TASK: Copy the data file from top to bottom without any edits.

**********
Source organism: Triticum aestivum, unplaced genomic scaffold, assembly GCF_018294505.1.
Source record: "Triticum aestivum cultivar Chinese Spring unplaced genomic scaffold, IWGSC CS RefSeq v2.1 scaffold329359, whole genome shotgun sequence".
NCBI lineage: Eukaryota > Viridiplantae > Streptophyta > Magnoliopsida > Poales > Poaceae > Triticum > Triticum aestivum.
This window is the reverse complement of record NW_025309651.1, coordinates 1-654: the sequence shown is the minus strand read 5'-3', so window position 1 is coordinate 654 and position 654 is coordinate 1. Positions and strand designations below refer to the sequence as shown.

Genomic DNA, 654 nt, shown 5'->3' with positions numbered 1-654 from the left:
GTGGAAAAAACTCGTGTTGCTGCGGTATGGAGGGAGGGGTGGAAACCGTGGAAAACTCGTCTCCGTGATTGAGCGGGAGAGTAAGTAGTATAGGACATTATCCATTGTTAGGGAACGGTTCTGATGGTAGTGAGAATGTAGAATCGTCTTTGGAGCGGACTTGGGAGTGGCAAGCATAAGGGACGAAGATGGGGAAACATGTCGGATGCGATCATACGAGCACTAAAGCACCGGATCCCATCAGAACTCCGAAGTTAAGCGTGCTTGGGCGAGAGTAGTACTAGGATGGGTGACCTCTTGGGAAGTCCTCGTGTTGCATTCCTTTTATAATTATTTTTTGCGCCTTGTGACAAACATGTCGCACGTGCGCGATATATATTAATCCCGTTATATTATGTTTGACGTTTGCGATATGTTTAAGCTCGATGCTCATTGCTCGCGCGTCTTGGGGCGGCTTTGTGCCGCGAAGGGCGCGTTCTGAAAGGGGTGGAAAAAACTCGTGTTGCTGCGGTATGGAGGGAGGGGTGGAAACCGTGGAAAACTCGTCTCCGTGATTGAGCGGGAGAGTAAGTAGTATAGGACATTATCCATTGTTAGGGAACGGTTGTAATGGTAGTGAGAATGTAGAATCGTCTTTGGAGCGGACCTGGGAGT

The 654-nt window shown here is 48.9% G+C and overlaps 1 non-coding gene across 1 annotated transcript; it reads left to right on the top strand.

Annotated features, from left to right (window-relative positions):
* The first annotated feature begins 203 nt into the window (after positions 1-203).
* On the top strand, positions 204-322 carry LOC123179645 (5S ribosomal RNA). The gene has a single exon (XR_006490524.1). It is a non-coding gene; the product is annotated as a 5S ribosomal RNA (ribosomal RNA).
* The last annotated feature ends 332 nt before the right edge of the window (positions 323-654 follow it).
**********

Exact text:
Source organism: Triticum aestivum, unplaced genomic scaffold, assembly GCF_018294505.1.
Source record: "Triticum aestivum cultivar Chinese Spring unplaced genomic scaffold, IWGSC CS RefSeq v2.1 scaffold329359, whole genome shotgun sequence".
NCBI lineage: Eukaryota > Viridiplantae > Streptophyta > Magnoliopsida > Poales > Poaceae > Triticum > Triticum aestivum.
This window is the reverse complement of record NW_025309651.1, coordinates 1-654: the sequence shown is the minus strand read 5'-3', so window position 1 is coordinate 654 and position 654 is coordinate 1. Positions and strand designations below refer to the sequence as shown.

Genomic DNA, 654 nt, shown 5'->3' with positions numbered 1-654 from the left:
GTGGAAAAAACTCGTGTTGCTGCGGTATGGAGGGAGGGGTGGAAACCGTGGAAAACTCGTCTCCGTGATTGAGCGGGAGAGTAAGTAGTATAGGACATTATCCATTGTTAGGGAACGGTTCTGATGGTAGTGAGAATGTAGAATCGTCTTTGGAGCGGACTTGGGAGTGGCAAGCATAAGGGACGAAGATGGGGAAACATGTCGGATGCGATCATACGAGCACTAAAGCACCGGATCCCATCAGAACTCCGAAGTTAAGCGTGCTTGGGCGAGAGTAGTACTAGGATGGGTGACCTCTTGGGAAGTCCTCGTGTTGCATTCCTTTTATAATTATTTTTTGCGCCTTGTGACAAACATGTCGCACGTGCGCGATATATATTAATCCCGTTATATTATGTTTGACGTTTGCGATATGTTTAAGCTCGATGCTCATTGCTCGCGCGTCTTGGGGCGGCTTTGTGCCGCGAAGGGCGCGTTCTGAAAGGGGTGGAAAAAACTCGTGTTGCTGCGGTATGGAGGGAGGGGTGGAAACCGTGGAAAACTCGTCTCCGTGATTGAGCGGGAGAGTAAGTAGTATAGGACATTATCCATTGTTAGGGAACGGTTGTAATGGTAGTGAGAATGTAGAATCGTCTTTGGAGCGGACCTGGGAGT

The 654-nt window shown here is 48.9% G+C and overlaps 1 non-coding gene across 1 annotated transcript; it reads left to right on the top strand.

Annotated features, from left to right (window-relative positions):
* The first annotated feature begins 203 nt into the window (after positions 1-203).
* On the top strand, positions 204-322 carry LOC123179645 (5S ribosomal RNA). The gene has a single exon (XR_006490524.1). It is a non-coding gene; the product is annotated as a 5S ribosomal RNA (ribosomal RNA).
* The last annotated feature ends 332 nt before the right edge of the window (positions 323-654 follow it).